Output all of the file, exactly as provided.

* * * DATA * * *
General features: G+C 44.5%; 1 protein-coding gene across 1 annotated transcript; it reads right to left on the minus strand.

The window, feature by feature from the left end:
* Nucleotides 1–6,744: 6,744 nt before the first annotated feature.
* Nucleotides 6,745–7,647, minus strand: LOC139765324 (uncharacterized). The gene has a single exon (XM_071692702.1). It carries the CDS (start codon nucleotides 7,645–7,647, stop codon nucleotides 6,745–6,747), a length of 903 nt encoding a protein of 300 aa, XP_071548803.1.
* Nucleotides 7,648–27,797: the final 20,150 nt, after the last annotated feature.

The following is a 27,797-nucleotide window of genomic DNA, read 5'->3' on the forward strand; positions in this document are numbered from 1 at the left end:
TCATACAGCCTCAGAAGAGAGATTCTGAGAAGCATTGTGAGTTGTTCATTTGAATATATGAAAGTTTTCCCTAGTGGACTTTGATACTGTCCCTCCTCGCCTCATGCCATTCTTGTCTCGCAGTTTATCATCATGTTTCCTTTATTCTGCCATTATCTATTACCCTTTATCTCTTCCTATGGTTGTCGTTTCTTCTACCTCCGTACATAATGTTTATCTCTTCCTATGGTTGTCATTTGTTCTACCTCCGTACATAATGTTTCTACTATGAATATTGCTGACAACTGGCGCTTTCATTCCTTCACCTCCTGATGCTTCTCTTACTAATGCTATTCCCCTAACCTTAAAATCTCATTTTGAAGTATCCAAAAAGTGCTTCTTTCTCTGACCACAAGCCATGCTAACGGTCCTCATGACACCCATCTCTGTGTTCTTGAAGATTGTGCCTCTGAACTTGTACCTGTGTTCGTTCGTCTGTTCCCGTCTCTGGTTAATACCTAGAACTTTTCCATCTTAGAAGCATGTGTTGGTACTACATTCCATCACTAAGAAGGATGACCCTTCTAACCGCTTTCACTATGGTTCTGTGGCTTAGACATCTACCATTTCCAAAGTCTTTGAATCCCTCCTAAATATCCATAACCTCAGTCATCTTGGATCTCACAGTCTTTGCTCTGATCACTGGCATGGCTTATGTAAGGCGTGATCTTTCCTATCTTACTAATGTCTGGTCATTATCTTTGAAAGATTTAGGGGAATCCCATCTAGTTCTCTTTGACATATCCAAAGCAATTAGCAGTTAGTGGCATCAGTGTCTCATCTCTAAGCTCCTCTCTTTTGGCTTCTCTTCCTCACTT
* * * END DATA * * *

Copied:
General features: G+C 44.5%; 1 protein-coding gene across 1 annotated transcript; it reads right to left on the minus strand.

The window, feature by feature from the left end:
* Nucleotides 1–6,744: 6,744 nt before the first annotated feature.
* Nucleotides 6,745–7,647, minus strand: LOC139765324 (uncharacterized). The gene has a single exon (XM_071692702.1). It carries the CDS (start codon nucleotides 7,645–7,647, stop codon nucleotides 6,745–6,747), a length of 903 nt encoding a protein of 300 aa, XP_071548803.1.
* Nucleotides 7,648–27,797: the final 20,150 nt, after the last annotated feature.

The following is a 27,797-nucleotide window of genomic DNA, read 5'->3' on the forward strand; positions in this document are numbered from 1 at the left end:
TCATACAGCCTCAGAAGAGAGATTCTGAGAAGCATTGTGAGTTGTTCATTTGAATATATGAAAGTTTTCCCTAGTGGACTTTGATACTGTCCCTCCTCGCCTCATGCCATTCTTGTCTCGCAGTTTATCATCATGTTTCCTTTATTCTGCCATTATCTATTACCCTTTATCTCTTCCTATGGTTGTCGTTTCTTCTACCTCCGTACATAATGTTTATCTCTTCCTATGGTTGTCATTTGTTCTACCTCCGTACATAATGTTTCTACTATGAATATTGCTGACAACTGGCGCTTTCATTCCTTCACCTCCTGATGCTTCTCTTACTAATGCTATTCCCCTAACCTTAAAATCTCATTTTGAAGTATCCAAAAAGTGCTTCTTTCTCTGACCACAAGCCATGCTAACGGTCCTCATGACACCCATCTCTGTGTTCTTGAAGATTGTGCCTCTGAACTTGTACCTGTGTTCGTTCGTCTGTTCCCGTCTCTGGTTAATACCTAGAACTTTTCCATCTTAGAAGCATGTGTTGGTACTACATTCCATCACTAAGAAGGATGACCCTTCTAACCGCTTTCACTATGGTTCTGTGGCTTAGACATCTACCATTTCCAAAGTCTTTGAATCCCTCCTAAATATCCATAACCTCAGTCATCTTGGATCTCACAGTCTTTGCTCTGATCACTGGCATGGCTTATGTAAGGCGTGATCTTTCCTATCTTACTAATGTCTGGTCATTATCTTTGAAAGATTTAGGGGAATCCCATCTAGTTCTCTTTGACATATCCAAAGCAATTAGCAGTTAGTGGCATCAGTGTCTCATCTCTAAGCTCCTCTCTTTTGGCTTCTCTTCCTCACTT